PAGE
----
Mar. 22- Forest Camp to Bush Camp-130 km- HIT & RUN- I’m in the minority but I miss the rough roads. I need the maximum pressure in my tires so they’ll roll a little easier on these paved roads but the TDA pump/tire gauge is broken and mine broke a long time ago in the first few days of the tour.  Getting a mountain bike up a long incline is like pushing a tractor and again I slip into the back of the pack. Both the lunch truck and the dinner truck pass us in tandem which is quite unusual. Then I learn from the next cyclist to pass me that Werner was hit by a passing truck shortly after departing camp and had to be rushed back to the hospital in Iringa. Werner is a great man and a selfless rider. Back in Egypt when I was struggling so much he slowed down one day in a headwind and allowed me to draft him for about 44 kilometers. He’s the one who collaborated with the YMCA in Khartoum to help provide meals and education for child refugees from the Darfur region.  Later we learn that Werner has also broken his arm and will have to be leaving the tour. I’m deeply saddened by Werner’s accident and now I have an increased level of anxiety and tension worrying about his condition and my own safety.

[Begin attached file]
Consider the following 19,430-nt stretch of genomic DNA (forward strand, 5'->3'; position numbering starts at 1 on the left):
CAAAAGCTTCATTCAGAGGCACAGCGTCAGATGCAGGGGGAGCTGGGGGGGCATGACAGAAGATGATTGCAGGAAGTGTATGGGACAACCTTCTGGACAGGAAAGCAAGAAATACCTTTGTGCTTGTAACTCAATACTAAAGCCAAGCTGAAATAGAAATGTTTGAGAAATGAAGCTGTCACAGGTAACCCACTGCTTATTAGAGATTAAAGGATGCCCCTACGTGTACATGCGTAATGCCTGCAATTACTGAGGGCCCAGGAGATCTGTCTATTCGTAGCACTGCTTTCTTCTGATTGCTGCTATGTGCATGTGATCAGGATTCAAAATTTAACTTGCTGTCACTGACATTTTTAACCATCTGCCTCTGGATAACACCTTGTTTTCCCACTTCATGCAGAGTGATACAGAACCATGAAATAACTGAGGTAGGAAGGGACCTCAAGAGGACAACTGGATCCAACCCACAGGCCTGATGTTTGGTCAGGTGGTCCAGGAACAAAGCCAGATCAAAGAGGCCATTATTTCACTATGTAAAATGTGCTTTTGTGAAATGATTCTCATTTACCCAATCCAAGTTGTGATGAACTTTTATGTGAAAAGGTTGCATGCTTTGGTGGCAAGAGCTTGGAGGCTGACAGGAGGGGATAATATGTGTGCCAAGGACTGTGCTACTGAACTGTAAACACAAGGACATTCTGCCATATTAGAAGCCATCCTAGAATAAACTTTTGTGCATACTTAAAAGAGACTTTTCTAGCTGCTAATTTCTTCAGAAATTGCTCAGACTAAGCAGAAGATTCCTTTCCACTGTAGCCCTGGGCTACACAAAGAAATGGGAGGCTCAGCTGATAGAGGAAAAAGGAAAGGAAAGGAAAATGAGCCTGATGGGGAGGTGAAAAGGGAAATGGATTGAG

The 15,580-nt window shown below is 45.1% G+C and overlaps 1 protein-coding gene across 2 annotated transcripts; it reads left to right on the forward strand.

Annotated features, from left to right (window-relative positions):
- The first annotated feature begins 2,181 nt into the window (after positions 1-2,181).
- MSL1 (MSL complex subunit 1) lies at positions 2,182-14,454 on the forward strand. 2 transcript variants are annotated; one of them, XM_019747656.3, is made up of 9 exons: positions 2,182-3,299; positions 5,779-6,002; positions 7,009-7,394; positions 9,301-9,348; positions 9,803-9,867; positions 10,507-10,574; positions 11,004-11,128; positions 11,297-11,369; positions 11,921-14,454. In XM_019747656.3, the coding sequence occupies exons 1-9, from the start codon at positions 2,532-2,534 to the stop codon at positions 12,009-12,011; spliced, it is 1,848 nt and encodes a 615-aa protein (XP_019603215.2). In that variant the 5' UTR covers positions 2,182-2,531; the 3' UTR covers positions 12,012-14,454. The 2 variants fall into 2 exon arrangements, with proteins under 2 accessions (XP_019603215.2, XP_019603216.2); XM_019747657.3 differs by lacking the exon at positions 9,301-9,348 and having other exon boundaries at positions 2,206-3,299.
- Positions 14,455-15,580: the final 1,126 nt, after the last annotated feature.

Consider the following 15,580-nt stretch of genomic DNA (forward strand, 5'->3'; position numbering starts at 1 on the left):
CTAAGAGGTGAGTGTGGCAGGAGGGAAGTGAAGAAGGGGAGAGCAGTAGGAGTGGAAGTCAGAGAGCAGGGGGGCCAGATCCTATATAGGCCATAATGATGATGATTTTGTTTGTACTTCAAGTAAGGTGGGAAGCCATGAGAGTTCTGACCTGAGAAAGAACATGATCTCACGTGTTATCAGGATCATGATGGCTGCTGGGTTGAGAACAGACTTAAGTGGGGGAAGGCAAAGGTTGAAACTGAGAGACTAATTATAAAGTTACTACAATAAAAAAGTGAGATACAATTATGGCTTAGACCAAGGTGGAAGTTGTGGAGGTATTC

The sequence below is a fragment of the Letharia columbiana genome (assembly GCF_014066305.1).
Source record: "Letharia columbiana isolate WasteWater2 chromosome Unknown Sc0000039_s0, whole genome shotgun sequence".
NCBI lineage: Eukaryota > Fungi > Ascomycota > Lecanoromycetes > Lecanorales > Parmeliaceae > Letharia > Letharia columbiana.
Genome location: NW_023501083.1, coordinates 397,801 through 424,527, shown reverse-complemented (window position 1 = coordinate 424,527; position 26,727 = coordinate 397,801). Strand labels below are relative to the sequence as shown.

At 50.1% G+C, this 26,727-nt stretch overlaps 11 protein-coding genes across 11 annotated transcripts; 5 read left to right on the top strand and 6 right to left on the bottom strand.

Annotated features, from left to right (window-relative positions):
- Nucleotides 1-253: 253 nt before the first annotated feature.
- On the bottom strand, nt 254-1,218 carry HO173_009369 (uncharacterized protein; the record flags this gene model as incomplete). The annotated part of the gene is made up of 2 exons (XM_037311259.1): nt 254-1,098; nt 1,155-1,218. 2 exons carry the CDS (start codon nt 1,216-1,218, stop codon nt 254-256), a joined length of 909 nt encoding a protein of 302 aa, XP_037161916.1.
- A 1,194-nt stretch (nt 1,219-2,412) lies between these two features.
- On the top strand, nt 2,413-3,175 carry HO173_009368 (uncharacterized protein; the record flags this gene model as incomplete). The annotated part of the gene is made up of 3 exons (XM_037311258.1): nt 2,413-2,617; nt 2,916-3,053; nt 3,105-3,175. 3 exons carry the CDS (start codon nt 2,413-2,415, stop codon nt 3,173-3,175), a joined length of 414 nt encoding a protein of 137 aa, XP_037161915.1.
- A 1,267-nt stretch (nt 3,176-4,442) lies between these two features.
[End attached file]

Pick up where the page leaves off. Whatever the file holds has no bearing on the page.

Mar. 21- Iringa to Forest Camp -100km- HAIL MARY- We’re back on the pavement again and most people are thrilled but we’re back into the traffic as well. It’s probably sounding like a stuck record by now but its huge trucks and busses blasting past with little regard for our safety. After lunch dark clouds roll in and it starts to rain.  Though some of the riders seek shelter I decide to push on. I chose not to wear my raincoat and I’m getting pretty thoroughly soaked. The raindrops are getting larger and colder when I realize I’m in a hail storm. I know I’m close to camp but by now the trucks are splashing waterfalls over me and I’m getting more and more chilled. Finally I spot the finish flag and I ride up a muddy tree lined road to the campsite. Some of the riders are huddled, shivering under the kitchen cooking tarp waiting for the truck to arrive with dry clothes. We are served a delicious, hot, hearty mushroom soup prepared with fresh mushrooms from the Iringa market. I have to admit that the concern about hypothermia is a new one on this expedition.